You should get a rewards credit card if you plan to pay your bill in full every month. Otherwise, expensive finance charges will quickly eat away at your savings. Rewards should also be your top priority only if you have good or excellent credit. Most applicants with low credit scores or no credit history will not be able to qualify for a good rewards card. Student credit cards (no credit history needed) and store credit cards (fair credit or better) are notable exceptions, though.
A lot depends on the circumstances, from your own financial situation and habits to the credit card offers that are available at any given time. Sometimes, you won’t have to sacrifice (much) in terms of fees or APRs by getting a credit card with rewards. You could qualify for a 0% APR rewards credit card with no annual fee, for example. Other times, you may have to prioritize either rewards or low costs.
The following tips will help you make the right decision in your case.
You should get a rewards credit card if:
You pay your credit card bill in full every month. Rewards cards have high interest charges that could cancel out any rewards earned.
You’re less interested in financing. If you plan on making a large purchase and stretching out the payments, your best bet would be a card with a 0% intro APR on purchases. Or, if you already owe expensive credit card debt, consider a balance transfer credit card.
You have good or excellent credit. The best rewards credit cards require good or excellent credit for approval, and people with lower scores should prioritize low-cost credit-building over earning rewards. That doesn’t mean rule out rewards cards altogether, though. People with fair credit can get store credit cards with good rewards, for example, and there are usually some starter credit cards with modest rewards.
You haven’t opened another card recently. Applying for too many credit cards in a short period of time doesn’t look good on your credit report. It may also result in your application being rejected. Try not to apply for more than one per year.
Ultimately, you should get a rewards credit card if it will save you more money than it costs you, based on an honest assessment of your spending and payment plans. But determining if a rewards card is right for you is only half the battle. Next, you have to figure out what type of rewards you want and which particular card to apply for. Our editors’ picks for the best rewards cards are a good place to start.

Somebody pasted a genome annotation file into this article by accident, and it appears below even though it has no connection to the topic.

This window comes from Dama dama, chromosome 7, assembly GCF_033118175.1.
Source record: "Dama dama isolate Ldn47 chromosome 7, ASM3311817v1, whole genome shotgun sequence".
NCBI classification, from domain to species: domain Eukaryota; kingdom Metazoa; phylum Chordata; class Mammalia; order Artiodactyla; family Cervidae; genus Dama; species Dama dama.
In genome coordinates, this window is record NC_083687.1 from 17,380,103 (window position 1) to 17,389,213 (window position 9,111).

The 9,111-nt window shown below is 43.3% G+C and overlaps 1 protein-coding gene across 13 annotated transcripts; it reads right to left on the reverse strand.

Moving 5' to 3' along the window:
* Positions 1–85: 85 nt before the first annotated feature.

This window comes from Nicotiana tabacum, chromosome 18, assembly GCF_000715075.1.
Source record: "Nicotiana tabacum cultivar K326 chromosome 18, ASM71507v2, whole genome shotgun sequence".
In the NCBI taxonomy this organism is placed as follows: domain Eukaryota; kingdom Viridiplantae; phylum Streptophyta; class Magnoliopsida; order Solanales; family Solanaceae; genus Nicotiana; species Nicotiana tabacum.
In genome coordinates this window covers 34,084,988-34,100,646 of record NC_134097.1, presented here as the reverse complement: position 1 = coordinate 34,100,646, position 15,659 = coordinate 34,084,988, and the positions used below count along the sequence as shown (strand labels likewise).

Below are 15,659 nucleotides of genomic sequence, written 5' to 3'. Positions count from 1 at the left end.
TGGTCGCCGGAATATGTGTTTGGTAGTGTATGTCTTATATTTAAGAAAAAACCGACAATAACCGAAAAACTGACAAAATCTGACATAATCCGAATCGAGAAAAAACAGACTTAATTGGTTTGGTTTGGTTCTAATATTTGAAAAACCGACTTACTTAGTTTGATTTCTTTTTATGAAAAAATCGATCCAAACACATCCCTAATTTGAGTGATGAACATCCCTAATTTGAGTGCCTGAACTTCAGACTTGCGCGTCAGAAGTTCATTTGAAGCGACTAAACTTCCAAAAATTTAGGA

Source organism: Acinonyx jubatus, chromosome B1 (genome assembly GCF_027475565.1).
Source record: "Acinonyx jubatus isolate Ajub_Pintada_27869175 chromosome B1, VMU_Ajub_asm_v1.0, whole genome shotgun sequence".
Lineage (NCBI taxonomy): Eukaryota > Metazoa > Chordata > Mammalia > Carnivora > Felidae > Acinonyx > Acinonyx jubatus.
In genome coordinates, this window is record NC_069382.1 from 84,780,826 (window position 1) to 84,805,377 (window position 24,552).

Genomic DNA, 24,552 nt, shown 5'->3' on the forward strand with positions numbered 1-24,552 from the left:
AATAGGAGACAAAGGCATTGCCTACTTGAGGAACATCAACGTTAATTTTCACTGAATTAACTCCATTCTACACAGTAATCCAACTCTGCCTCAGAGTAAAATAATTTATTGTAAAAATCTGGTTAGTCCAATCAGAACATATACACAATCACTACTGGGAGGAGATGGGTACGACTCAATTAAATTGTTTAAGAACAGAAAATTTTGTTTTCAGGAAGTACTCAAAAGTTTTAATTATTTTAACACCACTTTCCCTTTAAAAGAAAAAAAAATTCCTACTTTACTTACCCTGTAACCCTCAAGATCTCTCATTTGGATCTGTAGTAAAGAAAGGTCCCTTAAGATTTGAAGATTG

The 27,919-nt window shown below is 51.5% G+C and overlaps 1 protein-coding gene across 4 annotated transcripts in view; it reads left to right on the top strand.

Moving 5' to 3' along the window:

If you would like a personalized rewards card recommendation based on your latest credit score, just sign up for a free WalletHub account.
WalletHub Answers is a free service that helps consumers access financial information. Information on WalletHub Answers is provided “as is” and should not be considered financial, legal or investment advice. WalletHub is not a financial advisor, law firm, “lawyer referral service,” or a substitute for a financial advisor, attorney, or law firm. You may want to hire a professional before making any decision. WalletHub does not endorse any particular contributors and cannot guarantee the quality or reliability of any information posted. The helpfulness of a financial advisor's answer is not indicative of future advisor performance.
WalletHub members have a wealth of knowledge to share, and we encourage everyone to do so while respecting our content guidelines
. This question was posted by WalletHub.
Please keep in mind that editorial and user-generated content on this page is not reviewed or otherwise endorsed by any financial institution. In addition, it is not a financial institution’s responsibility to ensure all posts and questions are answered.